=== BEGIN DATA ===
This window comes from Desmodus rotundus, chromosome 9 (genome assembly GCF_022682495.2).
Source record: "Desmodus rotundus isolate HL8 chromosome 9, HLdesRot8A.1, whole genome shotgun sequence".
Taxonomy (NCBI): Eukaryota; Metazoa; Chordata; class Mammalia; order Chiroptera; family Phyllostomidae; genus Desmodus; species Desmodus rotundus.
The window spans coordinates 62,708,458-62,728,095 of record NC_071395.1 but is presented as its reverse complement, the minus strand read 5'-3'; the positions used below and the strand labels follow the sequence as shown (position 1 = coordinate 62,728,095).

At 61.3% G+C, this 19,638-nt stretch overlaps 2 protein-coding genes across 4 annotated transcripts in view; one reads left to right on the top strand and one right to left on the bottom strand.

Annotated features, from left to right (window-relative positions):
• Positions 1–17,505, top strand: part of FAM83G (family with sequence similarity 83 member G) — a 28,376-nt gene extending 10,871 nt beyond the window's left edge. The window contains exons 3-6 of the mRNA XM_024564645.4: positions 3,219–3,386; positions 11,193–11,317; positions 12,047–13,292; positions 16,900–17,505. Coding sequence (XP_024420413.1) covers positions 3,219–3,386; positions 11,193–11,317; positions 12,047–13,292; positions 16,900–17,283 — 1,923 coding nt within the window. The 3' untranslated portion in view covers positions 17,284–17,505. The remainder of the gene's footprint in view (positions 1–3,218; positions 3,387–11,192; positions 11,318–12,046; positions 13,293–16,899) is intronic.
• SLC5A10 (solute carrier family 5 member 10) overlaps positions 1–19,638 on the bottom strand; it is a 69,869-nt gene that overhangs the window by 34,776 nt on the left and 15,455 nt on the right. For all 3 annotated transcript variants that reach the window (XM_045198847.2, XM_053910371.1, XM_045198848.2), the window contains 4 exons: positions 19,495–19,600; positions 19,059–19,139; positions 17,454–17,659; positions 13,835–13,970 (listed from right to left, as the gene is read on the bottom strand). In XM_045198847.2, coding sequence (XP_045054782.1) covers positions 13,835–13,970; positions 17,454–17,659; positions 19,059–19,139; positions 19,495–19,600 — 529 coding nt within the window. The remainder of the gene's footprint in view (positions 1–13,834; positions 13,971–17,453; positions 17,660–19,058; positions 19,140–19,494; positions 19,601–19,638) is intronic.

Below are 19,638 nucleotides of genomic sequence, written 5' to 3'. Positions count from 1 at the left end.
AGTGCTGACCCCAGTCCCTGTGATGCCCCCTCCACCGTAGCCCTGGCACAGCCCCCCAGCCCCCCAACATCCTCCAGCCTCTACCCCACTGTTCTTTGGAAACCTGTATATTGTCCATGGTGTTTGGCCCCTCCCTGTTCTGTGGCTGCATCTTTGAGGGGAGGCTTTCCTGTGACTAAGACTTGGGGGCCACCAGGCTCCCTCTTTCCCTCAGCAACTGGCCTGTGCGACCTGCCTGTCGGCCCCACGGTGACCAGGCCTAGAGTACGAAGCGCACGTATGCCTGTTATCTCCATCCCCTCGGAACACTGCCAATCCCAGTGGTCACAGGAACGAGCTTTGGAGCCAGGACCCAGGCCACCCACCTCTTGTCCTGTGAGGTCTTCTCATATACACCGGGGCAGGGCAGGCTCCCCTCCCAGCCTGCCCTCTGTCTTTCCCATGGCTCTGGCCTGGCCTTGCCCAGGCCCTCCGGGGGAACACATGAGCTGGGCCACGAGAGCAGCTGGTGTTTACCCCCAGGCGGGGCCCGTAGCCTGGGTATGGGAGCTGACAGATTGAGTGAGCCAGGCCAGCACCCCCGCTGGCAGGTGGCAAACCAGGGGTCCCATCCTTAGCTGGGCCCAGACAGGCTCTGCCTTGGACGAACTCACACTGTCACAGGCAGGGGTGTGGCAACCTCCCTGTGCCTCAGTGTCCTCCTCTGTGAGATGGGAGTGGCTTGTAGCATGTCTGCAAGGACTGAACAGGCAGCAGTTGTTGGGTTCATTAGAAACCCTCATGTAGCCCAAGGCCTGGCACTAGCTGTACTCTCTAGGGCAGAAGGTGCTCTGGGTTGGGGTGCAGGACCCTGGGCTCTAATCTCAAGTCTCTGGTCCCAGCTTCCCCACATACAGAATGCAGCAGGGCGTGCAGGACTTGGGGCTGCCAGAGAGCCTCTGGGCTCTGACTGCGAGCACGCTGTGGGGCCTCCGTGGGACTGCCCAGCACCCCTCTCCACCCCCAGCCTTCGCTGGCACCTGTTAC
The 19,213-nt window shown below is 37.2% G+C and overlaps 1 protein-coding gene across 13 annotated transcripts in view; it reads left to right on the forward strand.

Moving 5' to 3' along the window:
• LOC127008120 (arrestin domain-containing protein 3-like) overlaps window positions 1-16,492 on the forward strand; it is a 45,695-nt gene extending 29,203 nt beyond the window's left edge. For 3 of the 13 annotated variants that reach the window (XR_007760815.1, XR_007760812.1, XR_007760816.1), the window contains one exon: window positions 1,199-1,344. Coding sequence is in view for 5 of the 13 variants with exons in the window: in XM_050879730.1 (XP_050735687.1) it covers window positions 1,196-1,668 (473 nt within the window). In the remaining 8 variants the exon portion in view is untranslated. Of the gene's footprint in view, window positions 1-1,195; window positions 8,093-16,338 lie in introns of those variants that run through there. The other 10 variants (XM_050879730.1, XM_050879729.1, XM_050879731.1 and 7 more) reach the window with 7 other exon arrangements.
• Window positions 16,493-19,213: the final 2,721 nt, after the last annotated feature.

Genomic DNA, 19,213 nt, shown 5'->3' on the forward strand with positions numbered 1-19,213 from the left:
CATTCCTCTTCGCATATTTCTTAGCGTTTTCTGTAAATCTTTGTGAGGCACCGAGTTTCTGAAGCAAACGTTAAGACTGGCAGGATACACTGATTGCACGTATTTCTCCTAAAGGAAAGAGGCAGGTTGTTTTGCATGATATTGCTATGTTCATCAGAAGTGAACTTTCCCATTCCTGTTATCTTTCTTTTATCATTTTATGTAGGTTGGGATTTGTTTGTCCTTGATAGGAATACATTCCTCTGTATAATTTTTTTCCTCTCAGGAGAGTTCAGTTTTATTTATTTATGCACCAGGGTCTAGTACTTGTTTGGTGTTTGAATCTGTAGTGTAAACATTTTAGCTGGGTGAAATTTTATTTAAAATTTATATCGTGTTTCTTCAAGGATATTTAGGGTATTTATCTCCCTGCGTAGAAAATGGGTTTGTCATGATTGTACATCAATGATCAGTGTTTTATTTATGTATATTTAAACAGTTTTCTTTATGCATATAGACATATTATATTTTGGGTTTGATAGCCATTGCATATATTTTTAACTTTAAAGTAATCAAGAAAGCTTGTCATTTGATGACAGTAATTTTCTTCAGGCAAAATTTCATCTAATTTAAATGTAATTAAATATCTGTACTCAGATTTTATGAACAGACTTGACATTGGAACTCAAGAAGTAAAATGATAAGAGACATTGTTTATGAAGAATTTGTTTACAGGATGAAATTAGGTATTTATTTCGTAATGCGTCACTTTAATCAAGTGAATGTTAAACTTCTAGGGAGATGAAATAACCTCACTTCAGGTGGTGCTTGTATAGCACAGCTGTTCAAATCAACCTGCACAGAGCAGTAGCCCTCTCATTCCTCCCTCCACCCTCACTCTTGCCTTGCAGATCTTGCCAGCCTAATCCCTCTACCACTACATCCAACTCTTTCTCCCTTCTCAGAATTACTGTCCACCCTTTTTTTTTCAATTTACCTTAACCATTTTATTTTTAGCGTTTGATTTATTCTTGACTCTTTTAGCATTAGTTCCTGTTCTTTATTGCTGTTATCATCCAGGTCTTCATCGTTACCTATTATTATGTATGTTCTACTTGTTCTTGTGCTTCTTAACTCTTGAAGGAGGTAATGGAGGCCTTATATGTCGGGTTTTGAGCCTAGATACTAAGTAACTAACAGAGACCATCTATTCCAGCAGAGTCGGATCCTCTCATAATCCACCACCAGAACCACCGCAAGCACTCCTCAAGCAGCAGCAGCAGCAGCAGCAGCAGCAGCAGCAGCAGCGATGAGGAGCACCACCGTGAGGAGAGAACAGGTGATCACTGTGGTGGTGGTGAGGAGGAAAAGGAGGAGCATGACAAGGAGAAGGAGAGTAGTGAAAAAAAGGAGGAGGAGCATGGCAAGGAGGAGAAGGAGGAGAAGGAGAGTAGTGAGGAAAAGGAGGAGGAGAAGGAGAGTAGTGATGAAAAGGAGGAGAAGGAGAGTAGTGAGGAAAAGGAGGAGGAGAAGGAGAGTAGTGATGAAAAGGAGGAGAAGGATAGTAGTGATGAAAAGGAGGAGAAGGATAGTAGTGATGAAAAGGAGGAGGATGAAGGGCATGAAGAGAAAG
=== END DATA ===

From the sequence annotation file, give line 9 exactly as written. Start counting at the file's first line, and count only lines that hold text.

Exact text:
Below are 19,638 nucleotides of genomic sequence, written 5' to 3'. Positions count from 1 at the left end.